Impact of Selection Bias on Treatment Effect Size Estimates in Randomized Trials of Oral Health Interventions: A Meta-epidemiological Study.

Saltaji, H; Armijo-Olivo, S; Cummings, G G; Amin, M; Da Costa, Bruno; Flores-Mir, C (2018). Impact of Selection Bias on Treatment Effect Size Estimates in Randomized Trials of Oral Health Interventions: A Meta-epidemiological Study. Journal of dental research, 97(1), pp. 5-13. Sage 10.1177/0022034517725049

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Emerging evidence suggests that design flaws of randomized controlled trials can result in over- or underestimation of the treatment effect size (ES). The objective of this study was to examine associations between treatment ES estimates and adequacy of sequence generation, allocation concealment, and baseline comparability among a sample of oral health randomized controlled trials. For our analysis, we selected all meta-analyses that included a minimum of 5 oral health randomized controlled trials and used continuous outcomes. We extracted data, in duplicate, related to items of selection bias (sequence generation, allocation concealment, and baseline comparability) in the Cochrane Risk of Bias tool. Using a 2-level meta-meta-analytic approach with a random effects model to allow for intra- and inter-meta-analysis heterogeneity, we quantified the impact of selection bias on the magnitude of ES estimates. We identified 64 meta-analyses, including 540 randomized controlled trials analyzing 137,957 patients. Sequence generation was judged to be adequate (at low risk of bias) in 32% ( n = 173) of trials, and baseline comparability was judged to be adequate in 77.8% of trials. Allocation concealment was unclear in the majority of trials ( n = 458, 84.8%). We identified significantly larger treatment ES estimates in trials that had inadequate/unknown sequence generation (difference in ES = 0.13; 95% CI: 0.01 to 0.25) and inadequate/unknown allocation concealment (difference in ES = 0.15; 95% CI: 0.02 to 0.27). In contrast, baseline imbalance (difference in ES = 0.01, 95% CI: -0.09 to 0.12) was not associated with inflated or underestimated ES. In conclusion, treatment ES estimates were 0.13 and 0.15 larger in trials with inadequate/unknown sequence generation and inadequate/unknown allocation concealment, respectively. Therefore, authors of systematic reviews using oral health randomized controlled trials should perform sensitivity analyses based on the adequacy of sequence generation and allocation concealment.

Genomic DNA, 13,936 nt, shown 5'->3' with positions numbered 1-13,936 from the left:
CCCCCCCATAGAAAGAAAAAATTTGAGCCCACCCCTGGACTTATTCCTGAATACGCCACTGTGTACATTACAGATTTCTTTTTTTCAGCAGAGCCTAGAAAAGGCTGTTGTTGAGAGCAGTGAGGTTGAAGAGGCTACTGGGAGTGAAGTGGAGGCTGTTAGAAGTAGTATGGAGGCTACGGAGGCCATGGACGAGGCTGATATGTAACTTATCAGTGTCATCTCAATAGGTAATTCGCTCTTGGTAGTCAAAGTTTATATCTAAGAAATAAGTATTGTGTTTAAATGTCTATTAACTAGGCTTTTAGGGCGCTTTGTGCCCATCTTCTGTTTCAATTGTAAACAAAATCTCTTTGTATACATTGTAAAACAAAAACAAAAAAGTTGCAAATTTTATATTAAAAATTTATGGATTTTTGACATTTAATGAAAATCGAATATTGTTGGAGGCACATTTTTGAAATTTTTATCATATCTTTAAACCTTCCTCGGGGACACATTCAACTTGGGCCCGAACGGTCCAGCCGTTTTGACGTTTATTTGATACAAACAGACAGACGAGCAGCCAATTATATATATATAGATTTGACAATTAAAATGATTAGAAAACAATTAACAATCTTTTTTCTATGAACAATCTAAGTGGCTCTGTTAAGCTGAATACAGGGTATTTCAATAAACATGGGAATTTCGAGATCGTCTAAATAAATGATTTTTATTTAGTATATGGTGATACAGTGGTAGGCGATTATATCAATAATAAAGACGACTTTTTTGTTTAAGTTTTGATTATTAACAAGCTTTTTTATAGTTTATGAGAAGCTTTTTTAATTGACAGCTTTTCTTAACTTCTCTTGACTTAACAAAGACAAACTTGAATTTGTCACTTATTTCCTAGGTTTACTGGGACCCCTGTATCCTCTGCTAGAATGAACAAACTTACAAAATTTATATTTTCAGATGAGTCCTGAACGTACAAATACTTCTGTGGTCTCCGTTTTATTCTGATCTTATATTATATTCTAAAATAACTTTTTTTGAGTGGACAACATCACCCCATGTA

Item Type:

Journal Article (Original Article)

Division/Institute:

04 Faculty of Medicine > Medical Education > Institute of General Practice and Primary Care (BIHAM)

UniBE Contributor:

Da Costa, Bruno

Subjects:

600 Technology > 610 Medicine & health
300 Social sciences, sociology & anthropology > 360 Social problems & social services

ISSN:

0022-0345

Publisher:

Sage

Language:

English

Submitter:

Doris Kopp Heim

Date Deposited:

12 Sep 2017 11:55

Last Modified:

27 Oct 2019 15:18

Publisher DOI:

10.1177/0022034517725049

PubMed ID:

28813182

Uncontrolled Keywords:

dentistry, randomized controlled trial, meta-analysis, research methodology, study quality, bias (epidemiology)

BORIS DOI:

10.7892/boris.105354

URI:

https://boris.unibe.ch/id/eprint/105354

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